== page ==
An Empire of Trade
1760s Broadside advertising imported goods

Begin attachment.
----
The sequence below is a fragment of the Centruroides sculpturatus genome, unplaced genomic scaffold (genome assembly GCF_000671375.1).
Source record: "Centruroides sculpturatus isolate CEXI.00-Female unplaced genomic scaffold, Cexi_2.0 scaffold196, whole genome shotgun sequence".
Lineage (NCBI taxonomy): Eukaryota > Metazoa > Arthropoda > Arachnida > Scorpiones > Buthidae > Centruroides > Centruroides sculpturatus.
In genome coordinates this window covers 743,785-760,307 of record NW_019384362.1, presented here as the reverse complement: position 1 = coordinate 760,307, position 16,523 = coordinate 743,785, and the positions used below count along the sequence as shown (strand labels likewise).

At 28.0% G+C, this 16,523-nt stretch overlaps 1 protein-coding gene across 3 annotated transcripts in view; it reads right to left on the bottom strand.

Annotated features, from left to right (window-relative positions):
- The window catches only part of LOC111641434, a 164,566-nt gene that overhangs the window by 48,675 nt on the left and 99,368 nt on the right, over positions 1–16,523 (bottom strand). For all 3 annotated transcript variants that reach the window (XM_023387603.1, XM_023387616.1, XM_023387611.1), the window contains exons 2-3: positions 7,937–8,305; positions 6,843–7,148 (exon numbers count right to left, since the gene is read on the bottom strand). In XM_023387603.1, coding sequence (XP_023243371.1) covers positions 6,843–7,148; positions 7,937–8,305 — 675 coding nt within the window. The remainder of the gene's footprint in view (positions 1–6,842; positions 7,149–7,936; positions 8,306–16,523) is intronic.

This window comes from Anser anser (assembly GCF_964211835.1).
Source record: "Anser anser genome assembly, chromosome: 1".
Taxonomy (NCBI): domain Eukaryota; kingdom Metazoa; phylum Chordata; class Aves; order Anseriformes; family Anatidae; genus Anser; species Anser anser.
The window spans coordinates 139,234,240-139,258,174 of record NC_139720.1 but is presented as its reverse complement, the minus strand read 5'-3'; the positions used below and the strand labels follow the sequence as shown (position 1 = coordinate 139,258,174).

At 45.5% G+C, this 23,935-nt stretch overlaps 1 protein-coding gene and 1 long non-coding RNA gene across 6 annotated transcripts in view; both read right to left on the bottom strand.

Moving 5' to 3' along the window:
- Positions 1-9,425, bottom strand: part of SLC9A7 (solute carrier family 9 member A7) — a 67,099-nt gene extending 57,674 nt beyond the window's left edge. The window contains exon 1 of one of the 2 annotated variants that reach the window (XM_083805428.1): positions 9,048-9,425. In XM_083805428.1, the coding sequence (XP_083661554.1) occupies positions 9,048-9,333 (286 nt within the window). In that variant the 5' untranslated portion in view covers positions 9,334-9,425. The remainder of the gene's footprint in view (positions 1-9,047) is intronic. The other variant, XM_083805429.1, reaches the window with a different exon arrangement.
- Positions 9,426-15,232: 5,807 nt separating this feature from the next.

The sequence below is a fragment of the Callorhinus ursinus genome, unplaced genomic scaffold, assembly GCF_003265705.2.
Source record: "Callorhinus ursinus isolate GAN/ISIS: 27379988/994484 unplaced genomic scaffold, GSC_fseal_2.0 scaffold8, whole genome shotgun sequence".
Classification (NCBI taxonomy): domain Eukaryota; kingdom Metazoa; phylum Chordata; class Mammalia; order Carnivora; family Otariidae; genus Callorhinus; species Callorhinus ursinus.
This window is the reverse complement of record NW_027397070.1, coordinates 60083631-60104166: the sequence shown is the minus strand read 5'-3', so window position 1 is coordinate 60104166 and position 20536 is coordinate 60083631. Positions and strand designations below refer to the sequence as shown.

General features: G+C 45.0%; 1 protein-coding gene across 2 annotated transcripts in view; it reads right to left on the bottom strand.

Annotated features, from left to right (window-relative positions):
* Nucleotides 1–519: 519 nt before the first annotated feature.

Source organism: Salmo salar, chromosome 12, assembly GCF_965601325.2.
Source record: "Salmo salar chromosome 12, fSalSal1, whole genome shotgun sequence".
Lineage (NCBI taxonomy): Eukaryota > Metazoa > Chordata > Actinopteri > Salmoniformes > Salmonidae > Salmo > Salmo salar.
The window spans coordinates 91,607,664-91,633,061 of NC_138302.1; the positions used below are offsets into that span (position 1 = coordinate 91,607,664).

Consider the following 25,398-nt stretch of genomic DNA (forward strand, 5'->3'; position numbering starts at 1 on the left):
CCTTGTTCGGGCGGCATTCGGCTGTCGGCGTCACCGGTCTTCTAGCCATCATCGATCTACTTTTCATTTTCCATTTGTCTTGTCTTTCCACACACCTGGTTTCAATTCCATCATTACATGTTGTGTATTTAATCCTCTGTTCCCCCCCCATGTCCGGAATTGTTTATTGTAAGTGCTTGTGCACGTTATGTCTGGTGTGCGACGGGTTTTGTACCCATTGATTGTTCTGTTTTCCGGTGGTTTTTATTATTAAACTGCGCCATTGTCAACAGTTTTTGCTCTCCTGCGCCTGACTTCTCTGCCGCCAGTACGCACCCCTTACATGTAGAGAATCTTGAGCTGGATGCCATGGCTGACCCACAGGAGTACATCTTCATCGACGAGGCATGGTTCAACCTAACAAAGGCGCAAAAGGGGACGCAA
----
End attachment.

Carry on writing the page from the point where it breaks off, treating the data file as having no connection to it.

The period between the Peace of Utrecht in 1714 and the Treaty of Paris in 1763 marked the explosive growth of a British Empire fueled by global trade. At the center of the British commercial engine were the dynamic transatlantic networks that connected British manufacturers to colonial consumers and colonial goods to British and European markets. The pattern of economic development differed markedly from colony to colony, however. The New England and Middle Colonies, settled largely by people looking for distance from Britain, had developed trading ties that were directed primarily to the West Indies and other mainland colonies by the time of the American Revolution. In contrast, the colonies in the Chesapeake and Lower South, established primarily as commercial ventures, focused on the production of valuable staple export crops that tied them closely to British commercial interests.